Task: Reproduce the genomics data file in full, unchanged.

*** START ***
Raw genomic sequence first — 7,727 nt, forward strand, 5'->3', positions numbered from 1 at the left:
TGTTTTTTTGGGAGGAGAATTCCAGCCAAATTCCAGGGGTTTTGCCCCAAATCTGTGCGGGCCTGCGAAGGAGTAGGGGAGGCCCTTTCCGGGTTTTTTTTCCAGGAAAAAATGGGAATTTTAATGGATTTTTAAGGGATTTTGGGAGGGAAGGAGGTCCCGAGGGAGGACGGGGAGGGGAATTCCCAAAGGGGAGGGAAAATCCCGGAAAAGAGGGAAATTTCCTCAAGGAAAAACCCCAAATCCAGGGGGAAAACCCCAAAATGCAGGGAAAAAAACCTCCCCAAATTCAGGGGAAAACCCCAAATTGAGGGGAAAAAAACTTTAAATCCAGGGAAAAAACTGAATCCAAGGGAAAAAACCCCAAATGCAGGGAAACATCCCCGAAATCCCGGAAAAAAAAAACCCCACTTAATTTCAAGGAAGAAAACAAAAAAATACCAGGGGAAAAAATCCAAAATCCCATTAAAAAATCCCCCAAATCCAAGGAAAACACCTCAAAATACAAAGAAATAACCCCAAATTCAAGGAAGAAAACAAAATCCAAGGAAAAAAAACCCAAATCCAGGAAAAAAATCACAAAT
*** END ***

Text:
Raw genomic sequence first — 7,727 nt, forward strand, 5'->3', positions numbered from 1 at the left:
TGTTTTTTTGGGAGGAGAATTCCAGCCAAATTCCAGGGGTTTTGCCCCAAATCTGTGCGGGCCTGCGAAGGAGTAGGGGAGGCCCTTTCCGGGTTTTTTTTCCAGGAAAAAATGGGAATTTTAATGGATTTTTAAGGGATTTTGGGAGGGAAGGAGGTCCCGAGGGAGGACGGGGAGGGGAATTCCCAAAGGGGAGGGAAAATCCCGGAAAAGAGGGAAATTTCCTCAAGGAAAAACCCCAAATCCAGGGGGAAAACCCCAAAATGCAGGGAAAAAAACCTCCCCAAATTCAGGGGAAAACCCCAAATTGAGGGGAAAAAAACTTTAAATCCAGGGAAAAAACTGAATCCAAGGGAAAAAACCCCAAATGCAGGGAAACATCCCCGAAATCCCGGAAAAAAAAAACCCCACTTAATTTCAAGGAAGAAAACAAAAAAATACCAGGGGAAAAAATCCAAAATCCCATTAAAAAATCCCCCAAATCCAAGGAAAACACCTCAAAATACAAAGAAATAACCCCAAATTCAAGGAAGAAAACAAAATCCAAGGAAAAAAAACCCAAATCCAGGAAAAAAATCACAAAT